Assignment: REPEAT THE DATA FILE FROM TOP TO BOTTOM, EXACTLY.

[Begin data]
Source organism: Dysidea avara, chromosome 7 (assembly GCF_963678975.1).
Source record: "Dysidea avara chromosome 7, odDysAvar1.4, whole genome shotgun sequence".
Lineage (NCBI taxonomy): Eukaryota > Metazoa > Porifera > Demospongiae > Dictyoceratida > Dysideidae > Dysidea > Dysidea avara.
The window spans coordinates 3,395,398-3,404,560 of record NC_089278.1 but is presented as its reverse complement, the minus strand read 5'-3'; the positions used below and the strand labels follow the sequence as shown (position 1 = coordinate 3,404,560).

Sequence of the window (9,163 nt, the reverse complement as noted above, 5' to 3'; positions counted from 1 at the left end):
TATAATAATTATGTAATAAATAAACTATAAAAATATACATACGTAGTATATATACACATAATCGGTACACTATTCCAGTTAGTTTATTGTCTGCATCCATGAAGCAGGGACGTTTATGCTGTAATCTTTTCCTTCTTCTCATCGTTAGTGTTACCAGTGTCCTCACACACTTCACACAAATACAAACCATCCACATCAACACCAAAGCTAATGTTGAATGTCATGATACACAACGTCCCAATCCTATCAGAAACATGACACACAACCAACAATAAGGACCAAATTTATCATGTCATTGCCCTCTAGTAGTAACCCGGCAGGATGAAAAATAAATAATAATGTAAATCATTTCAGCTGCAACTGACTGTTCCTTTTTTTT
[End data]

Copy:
Source organism: Dysidea avara, chromosome 7 (assembly GCF_963678975.1).
Source record: "Dysidea avara chromosome 7, odDysAvar1.4, whole genome shotgun sequence".
Lineage (NCBI taxonomy): Eukaryota > Metazoa > Porifera > Demospongiae > Dictyoceratida > Dysideidae > Dysidea > Dysidea avara.
The window spans coordinates 3,395,398-3,404,560 of record NC_089278.1 but is presented as its reverse complement, the minus strand read 5'-3'; the positions used below and the strand labels follow the sequence as shown (position 1 = coordinate 3,404,560).

Sequence of the window (9,163 nt, the reverse complement as noted above, 5' to 3'; positions counted from 1 at the left end):
TATAATAATTATGTAATAAATAAACTATAAAAATATACATACGTAGTATATATACACATAATCGGTACACTATTCCAGTTAGTTTATTGTCTGCATCCATGAAGCAGGGACGTTTATGCTGTAATCTTTTCCTTCTTCTCATCGTTAGTGTTACCAGTGTCCTCACACACTTCACACAAATACAAACCATCCACATCAACACCAAAGCTAATGTTGAATGTCATGATACACAACGTCCCAATCCTATCAGAAACATGACACACAACCAACAATAAGGACCAAATTTATCATGTCATTGCCCTCTAGTAGTAACCCGGCAGGATGAAAAATAAATAATAATGTAAATCATTTCAGCTGCAACTGACTGTTCCTTTTTTTT